Fully healthy Canucks leave once-powerful Kings flummoxed

Brock Boeser scored two goals to help the Vancouver Canucks defeat the Los Angeles Kings.

VANCOUVER – George Costanza’s brilliant breakup line, “It’s not you, it’s me,” is probably muttered by every team that loses to the Vancouver Canucks.

I mean, the Canucks? C’mon. On Tuesday, they were a forlorn 28th in the National Hockey League. And to prove that was no fluke, the Canucks sat 29th in scoring and 25th in goals against. They were also 4-13-2 the previous six weeks.

And still the Los Angeles Kings were beaten 6-2 by the Canucks at Rogers Arena. The Canucks!

“It’s not you, it’s me,” the Kings would have told themselves as they trudged to their bus.

And they’d be right. Partly.

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The Kings were awful. Losers of six straight until they their power play beat the New York Rangers on Sunday, the Kings suddenly bear no resemblance to the brawny, talented team that has dominated the Canucks physically, technically and spiritually since dumping Vancouver in the 2012 playoffs on its way to their first Stanley Cup.

All-world Kings goalie Jonathan Quick could barely make a save and was hooked when Canucks rookie Brock Boeser made it 5-1 just 24 minutes into the game. The Kings couldn’t get a bounce or call, either. But they also did nothing to dissuade the Canucks, allowing pucks and players to move freely towards their net.

No wonder they’ve fallen out of playoff position six weeks after peaking at 20-8-3.

Trevor Lewis cross-checked Boeser head first into the boards in the second period, but that was the extent of the Kings’ menace.

So, yes, the score had a lot to do with Los Angeles.

But it also had a little to do with the Canucks, who are playing with a healthy lineup for the first time in two months after getting top centre Bo Horvat back from injury last weekend and important shutdown centre Brandon Sutter the weekend before.

It’s so long ago now that it’s easy to forget the Canucks, until the Dec. 5 game when Horvat’s broken foot pushed the team past a tipping point, that Vancouver started the season a surprising 14-10-4 under new coach Travis Green.

The playoffs have drifted hopelessly out of reach after Vancouver’s winter hibernation, but the Canucks still have 34 games left to prove that the autumn version of them was not a mirage. A win like Tuesday’s could push them back towards the team they were. They certainly were a handful for the Kings, although anyone would have been.

“We’ve talked to our group internally about what our expectations are,” Green told reporters after the morning skate. “And for me, a lot is about compete. Nothing has changed for me from Day 1 of training camp. We want to play fast and aggressive. I think our system will allow us to do that. And we want to be harder to play against, and that’s going to make us a better hockey team.

“Even in the first 20, 25 games … we did not win easy. We played hard. We won hard games. We had good goaltending. We had teams that competed and players throughout our lineup that did that. And that is not changing now that everyone is healthy. We are not all of sudden going to win easy games. It’s a very hard league. Every team is a battle and that’s going to continue moving forward. And not just for the rest of this year but progressing into every year and how we build the culture that we want that is a winning one.”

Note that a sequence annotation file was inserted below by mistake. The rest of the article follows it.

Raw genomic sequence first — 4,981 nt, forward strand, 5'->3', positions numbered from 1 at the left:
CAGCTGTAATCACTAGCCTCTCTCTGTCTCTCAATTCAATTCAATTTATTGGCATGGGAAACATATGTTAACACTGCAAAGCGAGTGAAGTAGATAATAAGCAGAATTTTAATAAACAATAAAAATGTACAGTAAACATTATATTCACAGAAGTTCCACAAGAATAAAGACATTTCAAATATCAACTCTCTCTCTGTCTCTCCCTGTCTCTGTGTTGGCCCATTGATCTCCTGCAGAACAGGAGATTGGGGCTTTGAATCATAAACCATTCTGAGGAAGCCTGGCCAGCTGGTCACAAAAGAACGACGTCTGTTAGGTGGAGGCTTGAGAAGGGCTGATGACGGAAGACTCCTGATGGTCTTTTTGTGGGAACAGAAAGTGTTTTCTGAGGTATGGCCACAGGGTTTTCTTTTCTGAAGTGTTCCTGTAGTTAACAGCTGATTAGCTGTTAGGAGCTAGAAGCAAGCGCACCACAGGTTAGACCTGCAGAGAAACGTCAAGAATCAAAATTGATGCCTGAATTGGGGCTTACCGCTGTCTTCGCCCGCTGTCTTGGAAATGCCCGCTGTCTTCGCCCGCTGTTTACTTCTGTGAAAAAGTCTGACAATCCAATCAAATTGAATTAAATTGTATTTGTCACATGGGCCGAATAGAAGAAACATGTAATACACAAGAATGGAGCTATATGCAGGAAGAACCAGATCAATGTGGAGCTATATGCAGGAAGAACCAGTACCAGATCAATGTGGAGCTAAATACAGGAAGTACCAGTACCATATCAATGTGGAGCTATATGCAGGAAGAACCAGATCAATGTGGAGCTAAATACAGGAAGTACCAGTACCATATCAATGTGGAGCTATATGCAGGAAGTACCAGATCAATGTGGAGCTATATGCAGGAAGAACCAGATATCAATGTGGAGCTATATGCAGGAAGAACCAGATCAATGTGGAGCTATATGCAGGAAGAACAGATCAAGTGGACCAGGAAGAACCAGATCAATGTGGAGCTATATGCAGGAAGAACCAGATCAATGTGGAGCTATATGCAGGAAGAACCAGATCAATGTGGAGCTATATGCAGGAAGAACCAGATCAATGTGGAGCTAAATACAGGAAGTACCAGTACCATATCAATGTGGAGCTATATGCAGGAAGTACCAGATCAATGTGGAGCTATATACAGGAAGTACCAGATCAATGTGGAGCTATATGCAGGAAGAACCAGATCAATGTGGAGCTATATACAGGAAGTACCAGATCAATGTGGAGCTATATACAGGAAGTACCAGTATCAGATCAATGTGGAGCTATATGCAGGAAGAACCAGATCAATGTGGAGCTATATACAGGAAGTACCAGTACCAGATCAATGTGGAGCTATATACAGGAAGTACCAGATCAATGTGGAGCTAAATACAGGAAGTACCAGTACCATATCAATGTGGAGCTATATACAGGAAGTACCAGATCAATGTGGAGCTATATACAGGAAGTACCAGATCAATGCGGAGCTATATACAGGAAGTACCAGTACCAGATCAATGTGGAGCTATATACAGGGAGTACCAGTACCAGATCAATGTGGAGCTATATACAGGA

And then the Canucks went out and dominated the team that always seems to dominate them.

It was 3-0 after six minutes as Loui Eriksson, who had three points in his previous 11 games, scored twice and set up Thomas Vanek’s breakaway goal.

Horvat, who returned for Sunday’s 1-0 loss in Winnipeg, collected his first two assists since his injury. And Boeser, the Calder Trophy candidate who had gone a season-high six games without a goal, scored twice to bring his rookie total to 24 in 45 games.

After beating Quick on a rebound, he overpowered reliever Darcy Kuemper with a blast from the top of the circle 12 seconds after Lewis drove him from behind into the boards, giving the Canucks a two-man advantage.

There was an extra twirl in Boeser’s stick as he sheathed it in its imaginary scabbard – the 20-year-old’s standard goal celebration.

“I just wanted to go score after that,” Boeser said. “That (hit) hurt, so I was pretty mad.

“That Winnipeg game was a tough one, but tonight felt like it did earlier in the year. I think we can definitely start building off this one.”

There was a lot of twirl to the Canucks after their best night in a long time.

Horvat said the team is capable of playing the way it did last fall.

“Tonight was a great step in that direction,” he said. “We know that just because we have guys back in the lineup doesn’t mean we just lace up the skates and go out and win. We’ve got to work and get back to the way we were playing in November.”

Making it hard on opponents, and sending them away muttering.

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